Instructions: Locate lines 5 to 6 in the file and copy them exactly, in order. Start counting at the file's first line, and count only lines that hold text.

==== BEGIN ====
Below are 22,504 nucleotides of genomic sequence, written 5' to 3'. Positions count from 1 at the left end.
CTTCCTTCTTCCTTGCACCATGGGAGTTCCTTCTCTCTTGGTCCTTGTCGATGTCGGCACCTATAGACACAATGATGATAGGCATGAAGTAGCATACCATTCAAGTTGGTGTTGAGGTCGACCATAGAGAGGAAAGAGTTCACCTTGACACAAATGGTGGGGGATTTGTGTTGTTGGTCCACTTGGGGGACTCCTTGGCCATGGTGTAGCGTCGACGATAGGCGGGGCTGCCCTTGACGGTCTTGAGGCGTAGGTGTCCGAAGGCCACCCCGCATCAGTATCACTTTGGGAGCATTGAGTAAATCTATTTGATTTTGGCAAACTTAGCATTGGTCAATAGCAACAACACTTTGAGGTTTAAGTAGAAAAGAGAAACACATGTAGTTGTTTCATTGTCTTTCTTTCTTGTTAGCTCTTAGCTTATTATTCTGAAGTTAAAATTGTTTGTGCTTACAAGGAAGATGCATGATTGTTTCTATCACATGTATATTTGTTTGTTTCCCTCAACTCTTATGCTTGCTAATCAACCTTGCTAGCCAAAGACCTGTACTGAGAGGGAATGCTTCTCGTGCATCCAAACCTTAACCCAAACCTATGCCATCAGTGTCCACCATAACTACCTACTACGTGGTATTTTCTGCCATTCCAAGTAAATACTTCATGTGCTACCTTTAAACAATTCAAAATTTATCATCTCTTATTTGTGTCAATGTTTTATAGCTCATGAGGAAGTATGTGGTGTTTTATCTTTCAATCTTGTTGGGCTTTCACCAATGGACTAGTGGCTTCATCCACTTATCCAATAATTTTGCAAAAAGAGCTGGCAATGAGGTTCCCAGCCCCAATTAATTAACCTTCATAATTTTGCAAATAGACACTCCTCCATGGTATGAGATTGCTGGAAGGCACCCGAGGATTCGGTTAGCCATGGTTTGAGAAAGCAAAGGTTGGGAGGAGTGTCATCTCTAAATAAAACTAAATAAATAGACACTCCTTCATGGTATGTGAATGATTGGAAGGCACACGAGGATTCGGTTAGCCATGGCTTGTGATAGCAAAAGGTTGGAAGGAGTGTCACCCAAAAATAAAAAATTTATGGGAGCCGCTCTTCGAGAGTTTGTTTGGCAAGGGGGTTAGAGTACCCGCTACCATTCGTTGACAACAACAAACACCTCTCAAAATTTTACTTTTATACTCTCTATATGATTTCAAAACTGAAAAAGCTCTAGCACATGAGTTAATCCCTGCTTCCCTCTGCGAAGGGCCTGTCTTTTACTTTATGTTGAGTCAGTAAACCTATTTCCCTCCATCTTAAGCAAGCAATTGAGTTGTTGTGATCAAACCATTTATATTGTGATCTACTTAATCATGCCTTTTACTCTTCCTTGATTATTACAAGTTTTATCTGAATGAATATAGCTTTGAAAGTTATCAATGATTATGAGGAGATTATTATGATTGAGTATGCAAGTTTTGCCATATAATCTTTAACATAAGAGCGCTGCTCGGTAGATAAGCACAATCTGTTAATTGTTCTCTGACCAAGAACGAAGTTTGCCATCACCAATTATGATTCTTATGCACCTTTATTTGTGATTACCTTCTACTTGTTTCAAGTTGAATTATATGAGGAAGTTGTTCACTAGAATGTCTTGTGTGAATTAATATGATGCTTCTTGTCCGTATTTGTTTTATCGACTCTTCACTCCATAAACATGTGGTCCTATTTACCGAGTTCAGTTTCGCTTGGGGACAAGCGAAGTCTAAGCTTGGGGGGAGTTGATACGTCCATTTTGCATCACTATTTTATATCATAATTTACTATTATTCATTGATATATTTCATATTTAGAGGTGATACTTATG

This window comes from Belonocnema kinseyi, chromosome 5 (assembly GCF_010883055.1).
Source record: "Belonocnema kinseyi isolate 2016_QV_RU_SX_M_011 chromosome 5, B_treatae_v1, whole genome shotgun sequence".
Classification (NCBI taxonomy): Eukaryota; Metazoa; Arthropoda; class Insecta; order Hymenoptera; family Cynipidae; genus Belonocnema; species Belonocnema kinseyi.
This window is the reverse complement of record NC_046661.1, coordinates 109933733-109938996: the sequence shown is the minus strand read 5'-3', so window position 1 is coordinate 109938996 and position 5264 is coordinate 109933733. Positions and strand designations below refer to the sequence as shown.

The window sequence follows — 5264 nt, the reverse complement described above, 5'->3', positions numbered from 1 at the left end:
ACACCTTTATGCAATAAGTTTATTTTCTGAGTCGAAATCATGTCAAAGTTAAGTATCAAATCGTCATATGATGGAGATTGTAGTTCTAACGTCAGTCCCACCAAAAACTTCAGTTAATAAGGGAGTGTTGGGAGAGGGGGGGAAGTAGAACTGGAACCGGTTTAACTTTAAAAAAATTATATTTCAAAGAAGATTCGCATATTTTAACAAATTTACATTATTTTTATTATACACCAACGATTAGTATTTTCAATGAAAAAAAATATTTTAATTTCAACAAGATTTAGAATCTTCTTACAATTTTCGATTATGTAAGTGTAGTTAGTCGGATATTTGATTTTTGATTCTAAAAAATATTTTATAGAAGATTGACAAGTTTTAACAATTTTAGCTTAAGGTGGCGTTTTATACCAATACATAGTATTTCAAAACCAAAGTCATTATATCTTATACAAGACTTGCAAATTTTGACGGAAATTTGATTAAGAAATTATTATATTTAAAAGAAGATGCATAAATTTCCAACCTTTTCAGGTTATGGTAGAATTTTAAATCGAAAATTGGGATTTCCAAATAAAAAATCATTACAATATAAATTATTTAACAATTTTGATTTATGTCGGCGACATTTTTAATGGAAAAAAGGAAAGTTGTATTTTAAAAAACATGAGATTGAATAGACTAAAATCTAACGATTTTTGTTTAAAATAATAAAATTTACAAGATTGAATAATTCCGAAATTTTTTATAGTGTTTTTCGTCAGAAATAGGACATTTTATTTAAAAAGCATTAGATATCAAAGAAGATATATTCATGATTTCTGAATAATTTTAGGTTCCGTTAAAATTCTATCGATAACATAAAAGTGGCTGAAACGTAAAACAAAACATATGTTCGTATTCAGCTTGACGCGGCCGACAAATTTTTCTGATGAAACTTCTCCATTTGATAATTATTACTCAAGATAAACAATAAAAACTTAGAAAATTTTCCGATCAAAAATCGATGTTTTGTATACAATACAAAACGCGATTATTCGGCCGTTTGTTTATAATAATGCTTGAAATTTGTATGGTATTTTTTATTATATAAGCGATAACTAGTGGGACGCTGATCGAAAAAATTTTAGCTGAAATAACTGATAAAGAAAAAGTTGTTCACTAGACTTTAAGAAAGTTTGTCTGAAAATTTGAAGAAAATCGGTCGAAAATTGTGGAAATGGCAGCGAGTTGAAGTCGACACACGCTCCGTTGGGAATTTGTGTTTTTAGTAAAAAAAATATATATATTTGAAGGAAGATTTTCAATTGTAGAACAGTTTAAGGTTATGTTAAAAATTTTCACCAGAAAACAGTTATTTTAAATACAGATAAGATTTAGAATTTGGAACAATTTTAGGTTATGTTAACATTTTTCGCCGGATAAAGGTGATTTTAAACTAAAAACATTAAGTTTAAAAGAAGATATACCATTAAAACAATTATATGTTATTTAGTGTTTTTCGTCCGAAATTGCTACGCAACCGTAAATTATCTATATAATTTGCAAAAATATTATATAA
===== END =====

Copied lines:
Classification (NCBI taxonomy): Eukaryota; Metazoa; Arthropoda; class Insecta; order Hymenoptera; family Cynipidae; genus Belonocnema; species Belonocnema kinseyi.
This window is the reverse complement of record NC_046661.1, coordinates 109933733-109938996: the sequence shown is the minus strand read 5'-3', so window position 1 is coordinate 109938996 and position 5264 is coordinate 109933733. Positions and strand designations below refer to the sequence as shown.